Tusculum College students will demonstrate the school’s commitment to both learning and serving Thursday, September 16, as they spend a day helping others.
Freshmen and transfer students will participate in Nettie Fowler McCormick Service Day on Sept. 16 as part of the “Tusculum Experience” course. Nettie Fowler McCormick Service Day is one of the longest traditions on the Tusculum campus and involves students spending time in service to others. Some of the projects that the students will undertake include working one-on-one with victims of brain injury, painting at a local school, cleaning historic cemeteries, creating promotional material for a new organization and socializing dogs and cats at a local shelter.
In addition to service to others, activities will also have a focus on the U.S. Constitution in celebration of Constitution Day, which is Sept. 17.
During an opening ceremony, the Honorable Marcia Parsons, U.S. Bankruptcy Judge for the Eastern District of Tennessee, will address the students about civility and service and their ties to the Constitution and its formation. She will be discussing the comments made by Ben Franklin at the end of the Constitutional Convention and his challenge for the participants to think about the greater common good rather than personal concerns.
Judge Parsons has served on the bench since 1993. Prior to being appointed judge, she was the standing Chapter 13 Trustee for the Northern and Northeastern Divisions of the Eastern District. From 1981 through 1990, she was in private practice, first with the Chattanooga law firm of Stophel, Caldwell & Heggie and subsequently with the Knoxville firm of Wagner, Myers & Sanger. She received her law degree from the University of Tennessee College of Law in 1980, where she served on the Editorial Board of the Tennessee Law Review.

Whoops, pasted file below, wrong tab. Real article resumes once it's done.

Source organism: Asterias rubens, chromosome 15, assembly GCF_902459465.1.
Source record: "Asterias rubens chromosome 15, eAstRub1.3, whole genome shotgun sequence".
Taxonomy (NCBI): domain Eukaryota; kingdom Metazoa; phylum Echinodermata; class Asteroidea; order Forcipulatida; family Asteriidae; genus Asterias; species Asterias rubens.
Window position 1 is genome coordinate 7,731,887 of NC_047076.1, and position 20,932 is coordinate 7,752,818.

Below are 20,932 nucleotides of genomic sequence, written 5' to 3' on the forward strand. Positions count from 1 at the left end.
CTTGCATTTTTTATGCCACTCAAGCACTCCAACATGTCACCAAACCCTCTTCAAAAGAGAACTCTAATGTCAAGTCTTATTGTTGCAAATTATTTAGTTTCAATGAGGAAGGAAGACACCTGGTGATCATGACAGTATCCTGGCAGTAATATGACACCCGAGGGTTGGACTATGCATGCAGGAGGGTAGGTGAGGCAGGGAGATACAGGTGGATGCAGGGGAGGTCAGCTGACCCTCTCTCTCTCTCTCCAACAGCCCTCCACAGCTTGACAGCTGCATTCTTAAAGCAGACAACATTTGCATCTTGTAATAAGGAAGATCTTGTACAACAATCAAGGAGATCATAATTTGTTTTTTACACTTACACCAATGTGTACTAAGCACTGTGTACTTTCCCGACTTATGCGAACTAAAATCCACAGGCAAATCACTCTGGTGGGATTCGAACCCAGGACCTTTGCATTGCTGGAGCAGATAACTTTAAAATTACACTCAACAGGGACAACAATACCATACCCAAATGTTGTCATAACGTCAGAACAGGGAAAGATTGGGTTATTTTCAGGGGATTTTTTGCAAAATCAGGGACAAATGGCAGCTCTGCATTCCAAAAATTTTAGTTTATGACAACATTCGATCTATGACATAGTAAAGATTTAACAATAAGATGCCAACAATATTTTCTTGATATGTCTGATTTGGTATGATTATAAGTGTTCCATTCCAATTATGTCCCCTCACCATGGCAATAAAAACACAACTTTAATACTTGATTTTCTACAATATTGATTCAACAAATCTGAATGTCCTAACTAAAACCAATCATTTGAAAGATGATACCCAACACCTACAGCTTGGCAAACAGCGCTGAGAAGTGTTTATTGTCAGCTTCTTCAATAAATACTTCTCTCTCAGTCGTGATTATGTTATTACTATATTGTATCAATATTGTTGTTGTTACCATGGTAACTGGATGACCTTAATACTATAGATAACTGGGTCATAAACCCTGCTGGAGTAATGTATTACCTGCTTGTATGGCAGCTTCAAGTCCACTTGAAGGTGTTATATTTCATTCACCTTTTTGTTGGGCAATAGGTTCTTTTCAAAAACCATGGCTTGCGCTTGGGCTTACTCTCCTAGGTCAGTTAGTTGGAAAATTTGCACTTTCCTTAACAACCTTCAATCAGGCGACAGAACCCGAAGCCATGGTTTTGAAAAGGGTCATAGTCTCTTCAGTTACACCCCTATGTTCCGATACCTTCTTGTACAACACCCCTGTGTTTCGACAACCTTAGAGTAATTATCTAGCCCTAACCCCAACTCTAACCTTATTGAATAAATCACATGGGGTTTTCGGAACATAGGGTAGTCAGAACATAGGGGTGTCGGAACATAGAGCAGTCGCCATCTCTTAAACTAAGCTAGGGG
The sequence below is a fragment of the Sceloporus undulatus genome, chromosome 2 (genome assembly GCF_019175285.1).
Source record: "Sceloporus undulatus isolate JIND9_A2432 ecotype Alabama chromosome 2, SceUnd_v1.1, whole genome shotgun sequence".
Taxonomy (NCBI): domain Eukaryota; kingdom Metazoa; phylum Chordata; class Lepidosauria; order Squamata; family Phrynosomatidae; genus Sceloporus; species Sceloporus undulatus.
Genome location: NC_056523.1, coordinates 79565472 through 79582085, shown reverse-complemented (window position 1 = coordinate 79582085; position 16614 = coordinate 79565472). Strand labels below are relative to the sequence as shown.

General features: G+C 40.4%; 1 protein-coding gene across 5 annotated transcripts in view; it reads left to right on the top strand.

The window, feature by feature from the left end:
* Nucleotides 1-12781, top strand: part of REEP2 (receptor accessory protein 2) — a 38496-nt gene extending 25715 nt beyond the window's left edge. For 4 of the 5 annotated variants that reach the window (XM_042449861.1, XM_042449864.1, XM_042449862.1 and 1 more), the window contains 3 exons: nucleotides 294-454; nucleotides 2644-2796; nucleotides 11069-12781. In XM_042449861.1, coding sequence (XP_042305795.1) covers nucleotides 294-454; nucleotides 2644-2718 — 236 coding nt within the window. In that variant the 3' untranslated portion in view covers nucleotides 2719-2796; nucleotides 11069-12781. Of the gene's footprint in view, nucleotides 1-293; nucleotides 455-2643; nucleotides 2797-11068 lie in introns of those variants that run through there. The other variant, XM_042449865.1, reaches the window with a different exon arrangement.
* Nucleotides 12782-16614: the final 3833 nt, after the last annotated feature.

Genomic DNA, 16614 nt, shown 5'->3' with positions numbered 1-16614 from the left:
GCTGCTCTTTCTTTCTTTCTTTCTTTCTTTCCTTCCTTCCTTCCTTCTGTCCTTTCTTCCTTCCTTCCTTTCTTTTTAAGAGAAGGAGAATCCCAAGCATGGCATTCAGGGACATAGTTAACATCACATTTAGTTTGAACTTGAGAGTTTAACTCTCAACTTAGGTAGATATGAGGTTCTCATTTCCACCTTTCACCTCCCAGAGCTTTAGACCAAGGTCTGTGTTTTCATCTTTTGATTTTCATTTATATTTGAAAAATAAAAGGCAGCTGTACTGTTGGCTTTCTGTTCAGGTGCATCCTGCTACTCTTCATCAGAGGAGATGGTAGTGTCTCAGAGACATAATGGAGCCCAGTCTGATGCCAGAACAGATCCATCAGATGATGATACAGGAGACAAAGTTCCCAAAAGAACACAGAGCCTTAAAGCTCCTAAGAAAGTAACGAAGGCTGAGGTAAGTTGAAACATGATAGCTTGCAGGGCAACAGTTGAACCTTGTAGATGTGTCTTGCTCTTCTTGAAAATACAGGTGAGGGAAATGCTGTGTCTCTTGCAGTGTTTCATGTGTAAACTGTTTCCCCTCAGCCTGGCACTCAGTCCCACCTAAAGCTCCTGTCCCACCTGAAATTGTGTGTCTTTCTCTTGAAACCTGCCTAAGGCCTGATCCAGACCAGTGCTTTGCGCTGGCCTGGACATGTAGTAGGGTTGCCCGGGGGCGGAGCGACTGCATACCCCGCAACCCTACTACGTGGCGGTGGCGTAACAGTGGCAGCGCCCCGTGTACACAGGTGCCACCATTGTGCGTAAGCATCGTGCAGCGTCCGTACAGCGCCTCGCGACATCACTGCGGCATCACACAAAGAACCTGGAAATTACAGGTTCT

Nettie Fowler McCormick Day, which is conducted under the auspices of the Center for Civic Advancement, honors the memory and altruistic way of life of Nettie Fowler McCormick, widow of reaper inventor Cyrus McCormick, who was a 19th century supporter and advocate of Tusculum College. The McCormicks, staunch Presbyterians from Chicago, learned of Tusculum College through Tusculum graduates who attended their McCormick Theological Seminary in Chicago and became donors to the Northeast Tennessee school.
Nettie McCormick is recognized as the college’s first Benefactor, a term that in Tusculum usage denotes a donor whose cumulative gifts total at least $1 million. Nettie McCormick funded construction of several of Tusculum’s historic structures, including Haynes Hall, Rankin Hall, Welty-Craig Hall, Virginia Hall and McCormick Hall, which is named after the McCormick family.
McCormick Day, now often informally called Nettie Day at the college, began as a day of cleaning the campus in reflection of Nettie McCormick’s insistence on clean living environments. The day has evolved to take on a more generalized community service emphasis.